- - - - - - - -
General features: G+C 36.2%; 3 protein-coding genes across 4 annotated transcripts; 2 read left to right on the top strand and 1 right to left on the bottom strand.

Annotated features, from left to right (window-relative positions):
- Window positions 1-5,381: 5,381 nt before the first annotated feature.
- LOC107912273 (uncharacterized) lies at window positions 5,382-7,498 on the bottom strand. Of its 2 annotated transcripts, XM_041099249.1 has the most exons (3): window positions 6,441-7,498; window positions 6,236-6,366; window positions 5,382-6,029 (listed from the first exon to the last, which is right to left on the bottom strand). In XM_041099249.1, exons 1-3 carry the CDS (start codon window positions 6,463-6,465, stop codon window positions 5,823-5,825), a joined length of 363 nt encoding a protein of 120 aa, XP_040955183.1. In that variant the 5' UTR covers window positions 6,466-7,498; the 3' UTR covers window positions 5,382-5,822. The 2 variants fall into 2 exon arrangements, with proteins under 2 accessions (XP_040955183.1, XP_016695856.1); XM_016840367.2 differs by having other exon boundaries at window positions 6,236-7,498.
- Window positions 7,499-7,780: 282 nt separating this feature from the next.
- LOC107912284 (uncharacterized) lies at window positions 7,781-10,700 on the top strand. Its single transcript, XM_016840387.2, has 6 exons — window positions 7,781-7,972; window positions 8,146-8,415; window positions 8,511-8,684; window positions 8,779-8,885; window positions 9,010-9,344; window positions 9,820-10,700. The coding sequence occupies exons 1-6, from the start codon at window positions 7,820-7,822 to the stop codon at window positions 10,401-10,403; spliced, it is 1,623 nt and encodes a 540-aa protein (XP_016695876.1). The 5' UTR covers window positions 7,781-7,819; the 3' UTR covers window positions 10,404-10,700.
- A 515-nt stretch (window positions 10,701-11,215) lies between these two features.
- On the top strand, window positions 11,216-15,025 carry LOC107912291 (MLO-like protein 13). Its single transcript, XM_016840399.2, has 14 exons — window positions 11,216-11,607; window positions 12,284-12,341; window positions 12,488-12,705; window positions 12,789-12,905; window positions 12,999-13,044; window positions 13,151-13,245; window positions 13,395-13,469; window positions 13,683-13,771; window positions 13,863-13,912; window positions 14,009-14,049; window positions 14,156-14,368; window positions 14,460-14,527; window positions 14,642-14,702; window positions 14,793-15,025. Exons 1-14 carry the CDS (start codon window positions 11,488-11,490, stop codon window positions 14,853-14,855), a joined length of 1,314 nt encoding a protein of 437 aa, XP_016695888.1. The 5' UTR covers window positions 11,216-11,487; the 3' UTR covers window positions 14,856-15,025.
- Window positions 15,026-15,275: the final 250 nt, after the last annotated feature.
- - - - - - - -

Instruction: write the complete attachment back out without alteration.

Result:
General features: G+C 36.2%; 3 protein-coding genes across 4 annotated transcripts; 2 read left to right on the top strand and 1 right to left on the bottom strand.

Annotated features, from left to right (window-relative positions):
- Window positions 1-5,381: 5,381 nt before the first annotated feature.
- LOC107912273 (uncharacterized) lies at window positions 5,382-7,498 on the bottom strand. Of its 2 annotated transcripts, XM_041099249.1 has the most exons (3): window positions 6,441-7,498; window positions 6,236-6,366; window positions 5,382-6,029 (listed from the first exon to the last, which is right to left on the bottom strand). In XM_041099249.1, exons 1-3 carry the CDS (start codon window positions 6,463-6,465, stop codon window positions 5,823-5,825), a joined length of 363 nt encoding a protein of 120 aa, XP_040955183.1. In that variant the 5' UTR covers window positions 6,466-7,498; the 3' UTR covers window positions 5,382-5,822. The 2 variants fall into 2 exon arrangements, with proteins under 2 accessions (XP_040955183.1, XP_016695856.1); XM_016840367.2 differs by having other exon boundaries at window positions 6,236-7,498.
- Window positions 7,499-7,780: 282 nt separating this feature from the next.
- LOC107912284 (uncharacterized) lies at window positions 7,781-10,700 on the top strand. Its single transcript, XM_016840387.2, has 6 exons — window positions 7,781-7,972; window positions 8,146-8,415; window positions 8,511-8,684; window positions 8,779-8,885; window positions 9,010-9,344; window positions 9,820-10,700. The coding sequence occupies exons 1-6, from the start codon at window positions 7,820-7,822 to the stop codon at window positions 10,401-10,403; spliced, it is 1,623 nt and encodes a 540-aa protein (XP_016695876.1). The 5' UTR covers window positions 7,781-7,819; the 3' UTR covers window positions 10,404-10,700.
- A 515-nt stretch (window positions 10,701-11,215) lies between these two features.
- On the top strand, window positions 11,216-15,025 carry LOC107912291 (MLO-like protein 13). Its single transcript, XM_016840399.2, has 14 exons — window positions 11,216-11,607; window positions 12,284-12,341; window positions 12,488-12,705; window positions 12,789-12,905; window positions 12,999-13,044; window positions 13,151-13,245; window positions 13,395-13,469; window positions 13,683-13,771; window positions 13,863-13,912; window positions 14,009-14,049; window positions 14,156-14,368; window positions 14,460-14,527; window positions 14,642-14,702; window positions 14,793-15,025. Exons 1-14 carry the CDS (start codon window positions 11,488-11,490, stop codon window positions 14,853-14,855), a joined length of 1,314 nt encoding a protein of 437 aa, XP_016695888.1. The 5' UTR covers window positions 11,216-11,487; the 3' UTR covers window positions 14,856-15,025.
- Window positions 15,026-15,275: the final 250 nt, after the last annotated feature.